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Article
November 1987

Hemophilia Presenting With Intracranial HemorrhageAn Approach to the Infant With Intracranial Bleeding and Coagulopathy

Am J Dis Child. 1987;141(11):1215-1217. doi:10.1001/archpedi.1987.04460110085030
Abstract

• Intracranial hemorrhage (ICH) in the newborn or young infant Is an uncommon presenting manifestation of hemophilia. Its occurrence is almost always preceded by mild-to-moderate head trauma, unlike adult hemophiliacs in whom ICH occurs without prior head injury in 50% of cases. The bleeding event may follow a minor complication of labor or delivery (eg, prolonged second-stage labor or the use of forceps). Recent experience at our institution, a major tertiary care children's hospital, indicates that the diagnosis of hemophilia is often overlooked in a young infant presenting with ICH, a history of perinatal or postnatal head injury, and a prolonged activated partial thromboplastin time (PTT). Three young infants with hemophilia (two moderate cases and one severe case) presented with head trauma and were later found to have factor VIII deficiency. Despite prolongation of the preoperative PTT in each case, hemophilia was not considered before neurosurgery was performed. In one case, PTT prolongation was ascribed to tissue thromboplastin–induced intravascular coagulation. There was one death secondary to overwhelming intraventricular hemorrhage and iatrogenic bacterial ventriculitis. Some specific diagnostic and therapeutic recommendations are provided to assist the clinician in evaluating a child with ICH and a prolonged PTT who is in need of immediate neurosurgery.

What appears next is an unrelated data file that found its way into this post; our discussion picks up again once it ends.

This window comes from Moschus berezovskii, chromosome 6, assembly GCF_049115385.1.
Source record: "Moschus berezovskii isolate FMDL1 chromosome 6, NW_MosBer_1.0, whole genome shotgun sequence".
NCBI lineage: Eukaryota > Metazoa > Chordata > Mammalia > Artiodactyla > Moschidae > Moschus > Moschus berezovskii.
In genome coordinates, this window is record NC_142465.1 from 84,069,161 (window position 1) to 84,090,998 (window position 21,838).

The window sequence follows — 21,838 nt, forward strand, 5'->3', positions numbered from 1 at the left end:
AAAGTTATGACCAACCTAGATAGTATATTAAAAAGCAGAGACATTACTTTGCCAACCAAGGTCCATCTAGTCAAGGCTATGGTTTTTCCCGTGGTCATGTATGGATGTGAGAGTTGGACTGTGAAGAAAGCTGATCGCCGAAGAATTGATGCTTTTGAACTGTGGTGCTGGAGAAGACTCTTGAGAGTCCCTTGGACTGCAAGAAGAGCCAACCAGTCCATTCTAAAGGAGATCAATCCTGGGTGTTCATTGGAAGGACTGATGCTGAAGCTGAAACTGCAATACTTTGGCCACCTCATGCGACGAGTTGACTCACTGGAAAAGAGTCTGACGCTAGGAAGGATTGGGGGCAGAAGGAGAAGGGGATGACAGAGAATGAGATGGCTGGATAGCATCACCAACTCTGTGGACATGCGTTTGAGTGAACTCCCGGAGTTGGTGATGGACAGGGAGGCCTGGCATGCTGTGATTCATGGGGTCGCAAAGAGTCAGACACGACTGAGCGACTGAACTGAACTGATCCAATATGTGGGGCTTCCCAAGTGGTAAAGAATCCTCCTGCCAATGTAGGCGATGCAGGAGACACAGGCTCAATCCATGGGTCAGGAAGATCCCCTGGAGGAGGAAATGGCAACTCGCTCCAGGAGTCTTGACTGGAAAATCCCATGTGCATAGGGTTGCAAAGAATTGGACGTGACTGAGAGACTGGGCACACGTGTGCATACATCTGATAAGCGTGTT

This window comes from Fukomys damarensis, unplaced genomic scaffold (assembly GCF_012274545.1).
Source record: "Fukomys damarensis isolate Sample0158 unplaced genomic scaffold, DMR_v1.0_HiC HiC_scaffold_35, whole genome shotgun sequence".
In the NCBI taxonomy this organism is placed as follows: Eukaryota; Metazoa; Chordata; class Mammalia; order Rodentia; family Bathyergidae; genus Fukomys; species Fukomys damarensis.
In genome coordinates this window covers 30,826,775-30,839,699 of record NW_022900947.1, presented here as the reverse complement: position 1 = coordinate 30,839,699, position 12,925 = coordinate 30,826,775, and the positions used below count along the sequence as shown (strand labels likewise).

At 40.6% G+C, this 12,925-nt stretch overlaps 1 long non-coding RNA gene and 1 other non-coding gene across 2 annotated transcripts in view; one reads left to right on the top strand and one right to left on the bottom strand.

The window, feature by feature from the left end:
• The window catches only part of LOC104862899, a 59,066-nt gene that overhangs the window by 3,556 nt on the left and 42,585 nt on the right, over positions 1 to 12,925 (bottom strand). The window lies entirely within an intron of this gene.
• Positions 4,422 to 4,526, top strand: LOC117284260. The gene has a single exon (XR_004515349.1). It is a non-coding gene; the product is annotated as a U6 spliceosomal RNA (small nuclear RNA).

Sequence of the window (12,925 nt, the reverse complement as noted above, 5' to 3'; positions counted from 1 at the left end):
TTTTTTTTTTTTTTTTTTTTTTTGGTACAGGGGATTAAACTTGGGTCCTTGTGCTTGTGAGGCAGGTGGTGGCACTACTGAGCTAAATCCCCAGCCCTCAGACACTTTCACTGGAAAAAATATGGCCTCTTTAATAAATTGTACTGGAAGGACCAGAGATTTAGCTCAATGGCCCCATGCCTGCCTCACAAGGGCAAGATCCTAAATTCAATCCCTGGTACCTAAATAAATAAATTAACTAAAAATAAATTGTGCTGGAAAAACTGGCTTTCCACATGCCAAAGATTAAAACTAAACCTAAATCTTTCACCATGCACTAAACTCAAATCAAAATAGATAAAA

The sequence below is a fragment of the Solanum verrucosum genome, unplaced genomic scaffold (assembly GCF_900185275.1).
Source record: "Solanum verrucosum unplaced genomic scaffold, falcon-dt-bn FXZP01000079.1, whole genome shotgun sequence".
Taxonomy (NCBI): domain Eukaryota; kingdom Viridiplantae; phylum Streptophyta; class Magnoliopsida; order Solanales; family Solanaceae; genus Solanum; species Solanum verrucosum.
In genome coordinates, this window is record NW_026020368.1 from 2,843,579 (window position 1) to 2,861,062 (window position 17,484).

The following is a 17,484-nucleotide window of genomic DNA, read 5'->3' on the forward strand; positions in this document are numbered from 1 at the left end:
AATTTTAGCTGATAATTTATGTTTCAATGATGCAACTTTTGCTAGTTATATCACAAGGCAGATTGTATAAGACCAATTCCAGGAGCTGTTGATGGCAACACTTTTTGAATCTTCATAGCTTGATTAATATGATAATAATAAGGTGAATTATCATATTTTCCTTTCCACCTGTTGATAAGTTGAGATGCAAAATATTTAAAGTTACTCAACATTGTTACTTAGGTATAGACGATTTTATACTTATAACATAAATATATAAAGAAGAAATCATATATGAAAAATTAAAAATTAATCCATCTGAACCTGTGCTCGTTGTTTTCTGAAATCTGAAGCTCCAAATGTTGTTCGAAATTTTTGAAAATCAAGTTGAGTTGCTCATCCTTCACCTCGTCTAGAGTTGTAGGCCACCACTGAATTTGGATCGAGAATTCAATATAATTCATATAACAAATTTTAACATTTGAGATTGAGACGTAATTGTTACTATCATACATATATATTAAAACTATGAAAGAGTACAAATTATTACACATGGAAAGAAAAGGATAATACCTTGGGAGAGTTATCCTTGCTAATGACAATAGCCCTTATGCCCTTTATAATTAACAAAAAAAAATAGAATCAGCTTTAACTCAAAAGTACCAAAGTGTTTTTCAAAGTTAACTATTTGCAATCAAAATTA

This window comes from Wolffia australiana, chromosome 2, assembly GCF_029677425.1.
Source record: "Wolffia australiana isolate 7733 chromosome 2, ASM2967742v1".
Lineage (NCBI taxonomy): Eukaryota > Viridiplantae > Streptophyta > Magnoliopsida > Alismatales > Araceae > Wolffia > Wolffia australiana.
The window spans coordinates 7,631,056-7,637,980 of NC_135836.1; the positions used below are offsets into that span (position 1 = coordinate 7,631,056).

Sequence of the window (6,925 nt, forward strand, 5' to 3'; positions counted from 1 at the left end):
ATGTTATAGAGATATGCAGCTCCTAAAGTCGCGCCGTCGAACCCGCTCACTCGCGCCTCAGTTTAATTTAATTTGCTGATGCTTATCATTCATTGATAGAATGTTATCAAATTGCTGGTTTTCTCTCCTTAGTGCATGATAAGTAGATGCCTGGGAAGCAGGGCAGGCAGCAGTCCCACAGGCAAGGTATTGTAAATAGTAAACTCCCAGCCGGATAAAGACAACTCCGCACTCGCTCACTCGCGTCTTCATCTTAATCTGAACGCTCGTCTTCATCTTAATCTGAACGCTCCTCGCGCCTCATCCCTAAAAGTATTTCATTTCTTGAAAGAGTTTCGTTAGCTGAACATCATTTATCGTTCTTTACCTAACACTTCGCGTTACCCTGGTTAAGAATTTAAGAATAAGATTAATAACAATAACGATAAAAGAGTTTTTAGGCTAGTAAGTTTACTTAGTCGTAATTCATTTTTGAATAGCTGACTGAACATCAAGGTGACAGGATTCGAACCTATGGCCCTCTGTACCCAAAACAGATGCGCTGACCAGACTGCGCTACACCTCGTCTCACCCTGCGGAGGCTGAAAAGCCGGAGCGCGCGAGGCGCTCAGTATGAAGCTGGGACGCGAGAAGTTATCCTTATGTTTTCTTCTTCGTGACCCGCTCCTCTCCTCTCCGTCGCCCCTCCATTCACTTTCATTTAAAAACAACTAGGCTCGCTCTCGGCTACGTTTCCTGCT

(AJDC 1987;141:1215-1217)

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